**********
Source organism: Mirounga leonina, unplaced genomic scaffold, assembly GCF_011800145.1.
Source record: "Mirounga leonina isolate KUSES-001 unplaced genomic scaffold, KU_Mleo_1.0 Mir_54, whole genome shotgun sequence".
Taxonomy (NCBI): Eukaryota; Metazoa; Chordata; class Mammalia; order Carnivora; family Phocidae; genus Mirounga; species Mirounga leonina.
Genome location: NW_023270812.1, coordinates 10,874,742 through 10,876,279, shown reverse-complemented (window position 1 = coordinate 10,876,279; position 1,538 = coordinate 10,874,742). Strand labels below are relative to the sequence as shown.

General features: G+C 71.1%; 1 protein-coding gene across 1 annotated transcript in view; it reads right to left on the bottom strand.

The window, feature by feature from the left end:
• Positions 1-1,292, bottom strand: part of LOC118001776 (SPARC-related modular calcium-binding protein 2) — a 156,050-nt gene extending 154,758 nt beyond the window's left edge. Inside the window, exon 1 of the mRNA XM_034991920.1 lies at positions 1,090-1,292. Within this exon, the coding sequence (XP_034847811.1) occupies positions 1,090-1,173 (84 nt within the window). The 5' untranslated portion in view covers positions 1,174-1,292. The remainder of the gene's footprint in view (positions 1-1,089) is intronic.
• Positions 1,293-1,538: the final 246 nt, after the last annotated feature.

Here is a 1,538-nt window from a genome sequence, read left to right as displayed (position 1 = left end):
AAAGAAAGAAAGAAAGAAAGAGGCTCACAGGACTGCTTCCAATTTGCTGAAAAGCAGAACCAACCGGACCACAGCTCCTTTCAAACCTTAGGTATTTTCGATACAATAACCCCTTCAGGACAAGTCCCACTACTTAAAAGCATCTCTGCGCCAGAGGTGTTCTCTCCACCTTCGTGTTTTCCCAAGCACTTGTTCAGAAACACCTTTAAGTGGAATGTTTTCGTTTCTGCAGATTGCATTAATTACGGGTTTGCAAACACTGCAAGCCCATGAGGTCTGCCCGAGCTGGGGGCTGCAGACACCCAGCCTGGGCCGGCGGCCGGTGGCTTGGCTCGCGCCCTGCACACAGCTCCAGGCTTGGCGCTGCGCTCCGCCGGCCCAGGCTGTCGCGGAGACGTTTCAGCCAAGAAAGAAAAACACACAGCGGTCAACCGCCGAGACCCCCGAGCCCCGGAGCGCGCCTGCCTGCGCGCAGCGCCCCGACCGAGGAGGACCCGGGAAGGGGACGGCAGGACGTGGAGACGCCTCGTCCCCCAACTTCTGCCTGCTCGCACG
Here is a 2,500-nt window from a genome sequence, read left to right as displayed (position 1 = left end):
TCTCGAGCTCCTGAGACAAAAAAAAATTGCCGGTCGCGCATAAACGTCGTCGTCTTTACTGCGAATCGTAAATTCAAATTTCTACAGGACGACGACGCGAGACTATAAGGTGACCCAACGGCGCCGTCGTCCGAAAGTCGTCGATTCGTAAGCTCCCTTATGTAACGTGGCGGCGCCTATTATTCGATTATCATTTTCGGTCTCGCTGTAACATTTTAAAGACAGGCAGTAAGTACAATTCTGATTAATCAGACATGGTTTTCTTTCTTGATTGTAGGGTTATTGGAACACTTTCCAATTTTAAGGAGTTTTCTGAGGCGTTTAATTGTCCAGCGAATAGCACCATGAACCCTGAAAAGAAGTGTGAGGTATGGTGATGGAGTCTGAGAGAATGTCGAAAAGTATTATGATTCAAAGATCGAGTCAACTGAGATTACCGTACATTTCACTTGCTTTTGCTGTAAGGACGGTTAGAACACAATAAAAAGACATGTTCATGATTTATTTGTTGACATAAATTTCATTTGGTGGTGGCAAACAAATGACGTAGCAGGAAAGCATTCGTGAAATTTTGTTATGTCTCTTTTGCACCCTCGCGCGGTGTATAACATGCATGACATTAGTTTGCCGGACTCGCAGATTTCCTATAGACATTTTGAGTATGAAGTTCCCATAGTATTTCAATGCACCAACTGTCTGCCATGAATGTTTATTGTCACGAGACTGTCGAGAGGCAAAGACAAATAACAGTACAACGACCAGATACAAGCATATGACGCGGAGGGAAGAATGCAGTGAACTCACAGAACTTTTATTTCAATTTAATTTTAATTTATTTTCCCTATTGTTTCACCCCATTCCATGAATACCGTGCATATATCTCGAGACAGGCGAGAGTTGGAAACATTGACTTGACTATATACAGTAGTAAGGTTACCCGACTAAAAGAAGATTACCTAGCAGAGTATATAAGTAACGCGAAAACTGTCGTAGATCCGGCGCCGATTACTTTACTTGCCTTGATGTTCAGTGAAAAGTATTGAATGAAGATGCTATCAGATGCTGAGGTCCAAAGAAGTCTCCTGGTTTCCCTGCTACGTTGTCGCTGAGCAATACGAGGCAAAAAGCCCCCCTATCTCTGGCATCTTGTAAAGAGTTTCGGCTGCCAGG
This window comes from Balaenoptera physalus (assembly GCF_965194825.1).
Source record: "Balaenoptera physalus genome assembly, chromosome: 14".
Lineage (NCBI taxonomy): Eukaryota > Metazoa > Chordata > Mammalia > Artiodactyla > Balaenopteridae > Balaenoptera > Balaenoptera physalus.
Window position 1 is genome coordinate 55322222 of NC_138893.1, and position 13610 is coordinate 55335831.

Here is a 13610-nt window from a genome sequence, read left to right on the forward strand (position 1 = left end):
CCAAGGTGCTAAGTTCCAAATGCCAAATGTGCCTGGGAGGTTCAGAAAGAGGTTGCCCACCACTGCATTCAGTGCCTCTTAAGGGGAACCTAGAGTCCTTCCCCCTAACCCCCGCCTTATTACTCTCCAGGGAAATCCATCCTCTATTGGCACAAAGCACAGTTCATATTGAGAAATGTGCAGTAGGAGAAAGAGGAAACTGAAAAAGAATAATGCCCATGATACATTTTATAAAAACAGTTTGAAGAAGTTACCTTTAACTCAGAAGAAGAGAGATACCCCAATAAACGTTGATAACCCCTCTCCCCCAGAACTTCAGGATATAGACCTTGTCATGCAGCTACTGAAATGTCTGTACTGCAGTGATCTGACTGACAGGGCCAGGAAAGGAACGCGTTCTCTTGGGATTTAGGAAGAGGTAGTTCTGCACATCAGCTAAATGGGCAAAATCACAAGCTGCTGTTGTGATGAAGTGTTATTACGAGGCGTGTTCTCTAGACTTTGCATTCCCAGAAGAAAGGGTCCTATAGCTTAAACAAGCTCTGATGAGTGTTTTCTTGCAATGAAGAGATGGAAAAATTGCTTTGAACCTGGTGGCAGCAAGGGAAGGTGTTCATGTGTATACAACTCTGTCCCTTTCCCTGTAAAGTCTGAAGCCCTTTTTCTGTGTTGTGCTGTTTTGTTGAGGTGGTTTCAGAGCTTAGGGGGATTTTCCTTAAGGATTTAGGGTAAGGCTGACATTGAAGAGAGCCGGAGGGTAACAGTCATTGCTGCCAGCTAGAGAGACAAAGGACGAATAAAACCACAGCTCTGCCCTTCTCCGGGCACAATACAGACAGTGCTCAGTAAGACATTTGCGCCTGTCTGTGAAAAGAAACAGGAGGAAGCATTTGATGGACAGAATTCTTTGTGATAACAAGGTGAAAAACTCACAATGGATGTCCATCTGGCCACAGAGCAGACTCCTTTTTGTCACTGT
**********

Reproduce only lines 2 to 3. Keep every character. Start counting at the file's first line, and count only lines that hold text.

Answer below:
Source record: "Mirounga leonina isolate KUSES-001 unplaced genomic scaffold, KU_Mleo_1.0 Mir_54, whole genome shotgun sequence".
Taxonomy (NCBI): Eukaryota; Metazoa; Chordata; class Mammalia; order Carnivora; family Phocidae; genus Mirounga; species Mirounga leonina.